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Why did Jesus curse the fig tree? By Babatunde Olugboji

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Why did Jesus curse the fig tree? By Babatunde Olugboji 

The cursing of the fig tree by Jesus often evokes incredulity among Bible scholars, and this week, we will be examining this ‘miracle’ in Matthew 21. The Bible says in Jerusalem, Jesus being hungry, inspected a fig tree, found nothing but leaves, and cursed the tree, saying, “May no fruit ever come from you again!” And the tree immediately withered (Matthew 21:18–19). Why did Jesus, the Messiah who usually handed out blessings curse the tree? 

The key explanation was that “it was not the season for figs” (Mark 11:13) but it was much more than that. In those days, fig trees produced leaves at the time of the Passover and small fruits did appear, which would later ripen. These fruits were said to be unripe but slightly edible. The leaves promised fruit on the tree, but it’s barrenness made it an object lesson.

In the Old Testament, the prophets used the fig as a symbol of Israel in its fruitlessness. Prophet Micah (Micah 7:1–2) lamented that he came to gather fruit from the vineyard but found no grapes and “no first-ripe fig that my soul desires.” Micah thereafter explained the metaphor: “The godly has perished from the earth,” and the land is full of violence, not the justice he craves. As he cursed the fig tree, Jesus, our high priest, functioned like a prophet who presented symbolic acts of judgment as a call to repentance (Jeremiah 19:1–11).

When Jesus judged the fig tree, He foretold judgment not on all Israelites but on those who, like the luxuriantly leafy but fruitless tree, appeared to be alive but are barren (Matthew 13:22). Jesus had earlier inspected the temple and found it wanting. The spectacle of worship -the priests, the music, the sacrifices, the gleaming buildings -was grand but fruitless. Its leaders bar Gentiles from worship and plot the murder of their king. Truly, it had become a cave of rebels against God, their religious exhibition notwithstanding.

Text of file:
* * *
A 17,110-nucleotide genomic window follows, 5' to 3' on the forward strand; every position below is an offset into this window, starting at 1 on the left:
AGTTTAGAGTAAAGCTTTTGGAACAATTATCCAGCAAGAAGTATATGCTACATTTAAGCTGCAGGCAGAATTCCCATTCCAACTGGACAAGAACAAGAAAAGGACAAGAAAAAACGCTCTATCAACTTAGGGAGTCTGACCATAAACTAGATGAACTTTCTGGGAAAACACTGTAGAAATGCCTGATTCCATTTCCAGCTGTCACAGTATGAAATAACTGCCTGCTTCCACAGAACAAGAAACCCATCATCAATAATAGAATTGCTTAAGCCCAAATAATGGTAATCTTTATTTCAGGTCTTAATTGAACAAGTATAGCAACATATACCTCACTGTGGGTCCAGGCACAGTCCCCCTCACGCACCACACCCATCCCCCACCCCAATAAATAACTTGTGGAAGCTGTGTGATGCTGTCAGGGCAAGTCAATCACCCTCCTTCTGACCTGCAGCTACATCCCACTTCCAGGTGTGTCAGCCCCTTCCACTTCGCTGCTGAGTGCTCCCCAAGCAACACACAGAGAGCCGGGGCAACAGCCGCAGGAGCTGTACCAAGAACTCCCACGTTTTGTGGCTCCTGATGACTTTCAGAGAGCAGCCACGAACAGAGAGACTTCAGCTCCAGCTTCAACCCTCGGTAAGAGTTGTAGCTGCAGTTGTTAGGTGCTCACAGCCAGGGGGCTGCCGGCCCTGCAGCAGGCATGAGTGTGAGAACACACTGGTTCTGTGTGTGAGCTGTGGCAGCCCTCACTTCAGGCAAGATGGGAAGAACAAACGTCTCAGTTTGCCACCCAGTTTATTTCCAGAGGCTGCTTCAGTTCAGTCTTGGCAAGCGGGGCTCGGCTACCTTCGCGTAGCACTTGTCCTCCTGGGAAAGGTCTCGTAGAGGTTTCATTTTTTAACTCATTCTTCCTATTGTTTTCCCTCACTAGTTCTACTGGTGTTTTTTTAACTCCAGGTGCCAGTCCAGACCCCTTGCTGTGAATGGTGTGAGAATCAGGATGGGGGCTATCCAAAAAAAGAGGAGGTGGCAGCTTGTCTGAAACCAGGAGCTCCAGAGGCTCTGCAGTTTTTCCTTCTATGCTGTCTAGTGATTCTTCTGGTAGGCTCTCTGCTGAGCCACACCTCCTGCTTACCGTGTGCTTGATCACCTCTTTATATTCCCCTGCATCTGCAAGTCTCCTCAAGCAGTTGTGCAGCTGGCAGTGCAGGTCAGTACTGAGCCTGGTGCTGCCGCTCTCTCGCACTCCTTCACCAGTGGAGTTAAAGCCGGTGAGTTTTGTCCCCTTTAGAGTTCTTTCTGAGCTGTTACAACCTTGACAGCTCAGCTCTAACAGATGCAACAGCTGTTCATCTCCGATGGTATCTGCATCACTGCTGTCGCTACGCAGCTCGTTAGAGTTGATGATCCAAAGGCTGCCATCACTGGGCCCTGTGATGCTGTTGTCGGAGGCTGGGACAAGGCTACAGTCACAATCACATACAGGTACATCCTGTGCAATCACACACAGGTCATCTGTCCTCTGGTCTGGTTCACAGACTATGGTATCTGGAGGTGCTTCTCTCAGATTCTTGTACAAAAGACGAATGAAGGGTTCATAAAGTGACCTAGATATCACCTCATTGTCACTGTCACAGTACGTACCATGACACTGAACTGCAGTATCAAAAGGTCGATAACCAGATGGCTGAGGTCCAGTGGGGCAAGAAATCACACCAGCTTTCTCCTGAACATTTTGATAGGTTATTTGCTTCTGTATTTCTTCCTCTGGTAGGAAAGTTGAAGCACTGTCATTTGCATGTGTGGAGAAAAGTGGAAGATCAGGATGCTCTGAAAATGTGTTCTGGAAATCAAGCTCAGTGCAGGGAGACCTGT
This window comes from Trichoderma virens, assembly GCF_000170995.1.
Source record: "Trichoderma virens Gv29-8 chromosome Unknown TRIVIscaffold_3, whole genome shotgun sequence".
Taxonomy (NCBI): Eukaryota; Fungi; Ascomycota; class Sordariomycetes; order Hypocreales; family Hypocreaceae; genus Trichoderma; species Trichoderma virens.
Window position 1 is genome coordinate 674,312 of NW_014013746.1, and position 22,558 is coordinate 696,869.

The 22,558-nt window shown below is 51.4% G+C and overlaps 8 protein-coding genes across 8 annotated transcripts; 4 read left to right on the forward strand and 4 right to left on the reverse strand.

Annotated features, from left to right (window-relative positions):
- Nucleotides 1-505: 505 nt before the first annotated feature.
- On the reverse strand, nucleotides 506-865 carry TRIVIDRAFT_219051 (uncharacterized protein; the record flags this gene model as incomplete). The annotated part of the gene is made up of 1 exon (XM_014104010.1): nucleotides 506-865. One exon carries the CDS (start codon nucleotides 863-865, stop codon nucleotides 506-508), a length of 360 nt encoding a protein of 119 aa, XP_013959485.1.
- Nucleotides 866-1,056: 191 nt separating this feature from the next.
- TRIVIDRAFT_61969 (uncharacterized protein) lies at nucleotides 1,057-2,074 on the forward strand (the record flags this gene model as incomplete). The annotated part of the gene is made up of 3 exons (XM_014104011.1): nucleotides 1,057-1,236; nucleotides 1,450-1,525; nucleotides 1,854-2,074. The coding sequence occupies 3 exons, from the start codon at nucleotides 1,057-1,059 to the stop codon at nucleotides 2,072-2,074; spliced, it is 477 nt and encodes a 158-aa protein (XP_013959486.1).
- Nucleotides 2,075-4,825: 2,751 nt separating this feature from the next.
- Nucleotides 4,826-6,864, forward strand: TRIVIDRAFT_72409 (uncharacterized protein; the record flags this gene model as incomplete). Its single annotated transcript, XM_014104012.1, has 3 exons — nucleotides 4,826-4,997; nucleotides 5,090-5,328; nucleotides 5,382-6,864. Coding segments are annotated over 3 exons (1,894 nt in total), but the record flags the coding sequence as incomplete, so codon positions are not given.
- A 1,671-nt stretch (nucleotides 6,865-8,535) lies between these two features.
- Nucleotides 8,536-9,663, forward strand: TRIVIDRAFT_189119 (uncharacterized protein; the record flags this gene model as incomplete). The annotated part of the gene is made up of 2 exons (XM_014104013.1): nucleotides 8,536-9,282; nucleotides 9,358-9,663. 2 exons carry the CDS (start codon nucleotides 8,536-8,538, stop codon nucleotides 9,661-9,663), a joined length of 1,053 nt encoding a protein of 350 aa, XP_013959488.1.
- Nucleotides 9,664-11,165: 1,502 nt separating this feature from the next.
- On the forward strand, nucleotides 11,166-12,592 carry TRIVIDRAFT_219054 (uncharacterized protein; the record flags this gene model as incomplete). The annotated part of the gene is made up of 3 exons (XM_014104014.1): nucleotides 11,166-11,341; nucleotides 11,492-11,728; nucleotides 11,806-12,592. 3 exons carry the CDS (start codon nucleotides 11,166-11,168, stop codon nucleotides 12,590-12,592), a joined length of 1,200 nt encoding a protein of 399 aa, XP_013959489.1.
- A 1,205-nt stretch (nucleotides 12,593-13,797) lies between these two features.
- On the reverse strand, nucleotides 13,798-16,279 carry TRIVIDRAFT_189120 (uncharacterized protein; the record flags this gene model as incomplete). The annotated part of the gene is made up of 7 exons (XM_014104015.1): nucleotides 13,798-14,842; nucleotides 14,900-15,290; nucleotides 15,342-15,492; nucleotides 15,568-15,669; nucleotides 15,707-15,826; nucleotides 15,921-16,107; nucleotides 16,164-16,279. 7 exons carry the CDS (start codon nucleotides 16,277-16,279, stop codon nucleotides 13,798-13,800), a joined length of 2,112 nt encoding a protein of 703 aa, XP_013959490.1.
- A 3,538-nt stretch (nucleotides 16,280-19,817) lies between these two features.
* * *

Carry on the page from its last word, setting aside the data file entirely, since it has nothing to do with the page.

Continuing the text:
When the tree withered, the perplexed disciples asked: “How did the fig tree wither at once?” (Matthew 21:20).  A more obvious question could have been why, not how, but the disciples often misunderstood their master’s message (See Matthew 19:27; 20:21). He perceived that they were interested in having similar powers and answered them in a way that redirected their focus in a manner that encouraged them to place their trust in God: “Truly, I say to you, if you have faith and do not doubt.” Faith, a well discussed topic in the NT, means trusting God leads to salvation, but here it was an enabling power. By faith a disciple can “say to this mountain, be taken up and thrown into the sea,’ [and] it will happen” (Matthew 21:21).

Based on the foregoing, the presence of a fruitful fig tree was considered to be a symbol of blessing and prosperity for the nation of Israel. Likewise, the fruitlessness, absence or death of a fig tree would symbolize judgment and rejection. Symbolically, the fig tree represented the dead spiritual state of Israel, who while very religious outwardly with all the sacrifices and ceremonies, were spiritually barren because of their sins. 

By cleansing the Temple and cursing the fig tree, causing it to wither and die, Jesus was pronouncing his coming judgment of Israel and demonstrating his power to carry it out. The lesson of the fig tree is that we should bear spiritual fruit (Galatians 5:22-23), not just give an appearance of religiosity. God judges fruitlessness and expects that those who have a relationship with him will “bear much fruit” (John 15:5-8).

Have a great week!

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